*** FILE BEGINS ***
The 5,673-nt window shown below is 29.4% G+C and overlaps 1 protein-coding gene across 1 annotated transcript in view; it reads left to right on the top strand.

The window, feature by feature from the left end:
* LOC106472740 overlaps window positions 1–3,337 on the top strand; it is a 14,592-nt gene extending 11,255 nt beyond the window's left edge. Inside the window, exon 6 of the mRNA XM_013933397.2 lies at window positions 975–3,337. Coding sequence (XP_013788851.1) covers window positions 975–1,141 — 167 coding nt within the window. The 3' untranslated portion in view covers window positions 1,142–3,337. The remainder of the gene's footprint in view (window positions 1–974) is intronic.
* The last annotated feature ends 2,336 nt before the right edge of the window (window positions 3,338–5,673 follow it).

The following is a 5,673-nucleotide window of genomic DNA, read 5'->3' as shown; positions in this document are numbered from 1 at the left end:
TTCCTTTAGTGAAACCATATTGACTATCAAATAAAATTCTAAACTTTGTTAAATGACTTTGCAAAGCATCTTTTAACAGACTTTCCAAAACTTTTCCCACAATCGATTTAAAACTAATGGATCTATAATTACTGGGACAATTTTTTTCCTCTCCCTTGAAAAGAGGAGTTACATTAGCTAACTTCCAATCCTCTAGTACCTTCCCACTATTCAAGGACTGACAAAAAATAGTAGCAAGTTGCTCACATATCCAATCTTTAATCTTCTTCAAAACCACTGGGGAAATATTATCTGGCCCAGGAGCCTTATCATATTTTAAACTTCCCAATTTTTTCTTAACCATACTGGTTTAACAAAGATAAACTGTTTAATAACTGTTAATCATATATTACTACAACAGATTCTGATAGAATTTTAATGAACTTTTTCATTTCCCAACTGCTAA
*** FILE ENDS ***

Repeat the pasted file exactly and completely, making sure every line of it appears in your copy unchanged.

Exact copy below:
The 5,673-nt window shown below is 29.4% G+C and overlaps 1 protein-coding gene across 1 annotated transcript in view; it reads left to right on the top strand.

The window, feature by feature from the left end:
* LOC106472740 overlaps window positions 1–3,337 on the top strand; it is a 14,592-nt gene extending 11,255 nt beyond the window's left edge. Inside the window, exon 6 of the mRNA XM_013933397.2 lies at window positions 975–3,337. Coding sequence (XP_013788851.1) covers window positions 975–1,141 — 167 coding nt within the window. The 3' untranslated portion in view covers window positions 1,142–3,337. The remainder of the gene's footprint in view (window positions 1–974) is intronic.
* The last annotated feature ends 2,336 nt before the right edge of the window (window positions 3,338–5,673 follow it).

The following is a 5,673-nucleotide window of genomic DNA, read 5'->3' as shown; positions in this document are numbered from 1 at the left end:
TTCCTTTAGTGAAACCATATTGACTATCAAATAAAATTCTAAACTTTGTTAAATGACTTTGCAAAGCATCTTTTAACAGACTTTCCAAAACTTTTCCCACAATCGATTTAAAACTAATGGATCTATAATTACTGGGACAATTTTTTTCCTCTCCCTTGAAAAGAGGAGTTACATTAGCTAACTTCCAATCCTCTAGTACCTTCCCACTATTCAAGGACTGACAAAAAATAGTAGCAAGTTGCTCACATATCCAATCTTTAATCTTCTTCAAAACCACTGGGGAAATATTATCTGGCCCAGGAGCCTTATCATATTTTAAACTTCCCAATTTTTTCTTAACCATACTGGTTTAACAAAGATAAACTGTTTAATAACTGTTAATCATATATTACTACAACAGATTCTGATAGAATTTTAATGAACTTTTTCATTTCCCAACTGCTAA